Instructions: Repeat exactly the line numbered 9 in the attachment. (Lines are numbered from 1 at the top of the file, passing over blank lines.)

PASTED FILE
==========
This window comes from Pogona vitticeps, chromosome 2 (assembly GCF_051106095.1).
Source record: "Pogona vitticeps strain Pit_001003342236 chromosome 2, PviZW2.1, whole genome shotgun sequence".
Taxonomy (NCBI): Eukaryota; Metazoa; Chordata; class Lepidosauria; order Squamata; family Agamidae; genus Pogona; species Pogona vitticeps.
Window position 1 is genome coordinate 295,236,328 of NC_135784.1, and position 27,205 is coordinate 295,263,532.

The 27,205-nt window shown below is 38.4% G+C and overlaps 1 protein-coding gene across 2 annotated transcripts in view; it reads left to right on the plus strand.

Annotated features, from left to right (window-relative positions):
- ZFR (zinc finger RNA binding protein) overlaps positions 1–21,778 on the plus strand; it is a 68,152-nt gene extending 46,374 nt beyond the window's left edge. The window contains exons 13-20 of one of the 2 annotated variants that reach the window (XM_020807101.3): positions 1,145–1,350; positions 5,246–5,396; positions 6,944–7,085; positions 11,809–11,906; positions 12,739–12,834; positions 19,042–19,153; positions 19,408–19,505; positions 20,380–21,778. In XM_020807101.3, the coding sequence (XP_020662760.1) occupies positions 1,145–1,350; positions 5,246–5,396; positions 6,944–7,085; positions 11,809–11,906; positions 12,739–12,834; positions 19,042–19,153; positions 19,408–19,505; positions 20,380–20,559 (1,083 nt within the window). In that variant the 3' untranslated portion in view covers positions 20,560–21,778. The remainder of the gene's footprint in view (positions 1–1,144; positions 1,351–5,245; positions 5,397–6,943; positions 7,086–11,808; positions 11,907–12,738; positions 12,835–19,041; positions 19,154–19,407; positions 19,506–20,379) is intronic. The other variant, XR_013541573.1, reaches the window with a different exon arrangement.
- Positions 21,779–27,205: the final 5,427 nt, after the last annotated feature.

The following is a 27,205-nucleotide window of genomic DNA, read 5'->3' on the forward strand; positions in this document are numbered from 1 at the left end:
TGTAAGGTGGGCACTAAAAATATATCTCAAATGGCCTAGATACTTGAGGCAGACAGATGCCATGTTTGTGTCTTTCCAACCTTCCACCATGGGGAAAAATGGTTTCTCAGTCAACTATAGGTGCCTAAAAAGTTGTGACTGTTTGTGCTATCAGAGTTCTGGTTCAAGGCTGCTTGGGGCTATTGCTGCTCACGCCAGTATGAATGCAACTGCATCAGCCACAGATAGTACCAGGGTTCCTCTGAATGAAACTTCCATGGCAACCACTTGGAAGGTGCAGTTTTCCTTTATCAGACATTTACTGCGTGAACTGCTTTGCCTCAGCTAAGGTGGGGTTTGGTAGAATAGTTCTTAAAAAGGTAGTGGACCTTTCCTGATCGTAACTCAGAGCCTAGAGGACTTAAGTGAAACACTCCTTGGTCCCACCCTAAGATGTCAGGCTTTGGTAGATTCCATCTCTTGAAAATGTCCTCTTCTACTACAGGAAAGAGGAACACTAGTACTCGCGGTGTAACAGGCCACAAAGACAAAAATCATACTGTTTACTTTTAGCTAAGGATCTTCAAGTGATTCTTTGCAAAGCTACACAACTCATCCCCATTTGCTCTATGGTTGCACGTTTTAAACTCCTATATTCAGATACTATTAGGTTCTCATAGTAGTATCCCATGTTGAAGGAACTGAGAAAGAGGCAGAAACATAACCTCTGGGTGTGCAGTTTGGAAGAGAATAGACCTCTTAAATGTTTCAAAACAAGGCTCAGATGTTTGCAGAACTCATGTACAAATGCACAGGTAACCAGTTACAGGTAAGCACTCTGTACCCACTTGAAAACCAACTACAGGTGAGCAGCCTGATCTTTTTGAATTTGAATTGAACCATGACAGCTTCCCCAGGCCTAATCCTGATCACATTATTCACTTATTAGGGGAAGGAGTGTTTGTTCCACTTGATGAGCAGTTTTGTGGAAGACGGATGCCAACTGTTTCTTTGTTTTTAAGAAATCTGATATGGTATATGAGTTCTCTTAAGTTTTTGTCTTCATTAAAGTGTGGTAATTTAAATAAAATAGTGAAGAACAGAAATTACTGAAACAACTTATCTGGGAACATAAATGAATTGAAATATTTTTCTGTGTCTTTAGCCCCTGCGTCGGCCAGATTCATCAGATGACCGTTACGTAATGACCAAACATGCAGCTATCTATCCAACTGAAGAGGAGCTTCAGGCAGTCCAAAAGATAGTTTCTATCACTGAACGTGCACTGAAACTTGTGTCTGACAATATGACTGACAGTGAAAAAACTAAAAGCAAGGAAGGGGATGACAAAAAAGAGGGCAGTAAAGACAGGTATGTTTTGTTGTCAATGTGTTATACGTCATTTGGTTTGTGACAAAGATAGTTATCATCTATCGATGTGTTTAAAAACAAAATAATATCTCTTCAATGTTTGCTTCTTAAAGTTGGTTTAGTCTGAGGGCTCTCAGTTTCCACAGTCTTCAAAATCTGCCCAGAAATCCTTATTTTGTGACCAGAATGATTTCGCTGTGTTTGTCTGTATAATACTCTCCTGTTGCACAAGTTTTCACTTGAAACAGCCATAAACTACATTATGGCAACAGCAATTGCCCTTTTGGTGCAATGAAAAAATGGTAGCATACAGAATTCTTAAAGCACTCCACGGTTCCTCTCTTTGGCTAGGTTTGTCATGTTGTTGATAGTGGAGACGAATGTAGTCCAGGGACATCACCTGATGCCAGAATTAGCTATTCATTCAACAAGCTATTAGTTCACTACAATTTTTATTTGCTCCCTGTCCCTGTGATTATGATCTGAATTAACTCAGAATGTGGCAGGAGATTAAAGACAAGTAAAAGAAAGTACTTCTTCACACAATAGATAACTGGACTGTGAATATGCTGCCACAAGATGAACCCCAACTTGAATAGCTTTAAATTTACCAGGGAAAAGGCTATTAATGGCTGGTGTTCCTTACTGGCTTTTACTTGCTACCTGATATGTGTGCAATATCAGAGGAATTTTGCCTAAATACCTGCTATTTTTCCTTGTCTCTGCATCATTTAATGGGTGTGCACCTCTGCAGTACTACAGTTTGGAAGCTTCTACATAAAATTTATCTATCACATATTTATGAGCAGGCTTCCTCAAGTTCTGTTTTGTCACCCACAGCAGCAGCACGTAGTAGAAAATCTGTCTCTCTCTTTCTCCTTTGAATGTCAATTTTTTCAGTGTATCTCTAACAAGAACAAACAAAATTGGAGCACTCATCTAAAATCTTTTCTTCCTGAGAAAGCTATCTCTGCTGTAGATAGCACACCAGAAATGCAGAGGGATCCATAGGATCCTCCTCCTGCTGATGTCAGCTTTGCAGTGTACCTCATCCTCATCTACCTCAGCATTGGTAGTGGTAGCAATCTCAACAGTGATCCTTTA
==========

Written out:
The following is a 27,205-nucleotide window of genomic DNA, read 5'->3' on the forward strand; positions in this document are numbered from 1 at the left end: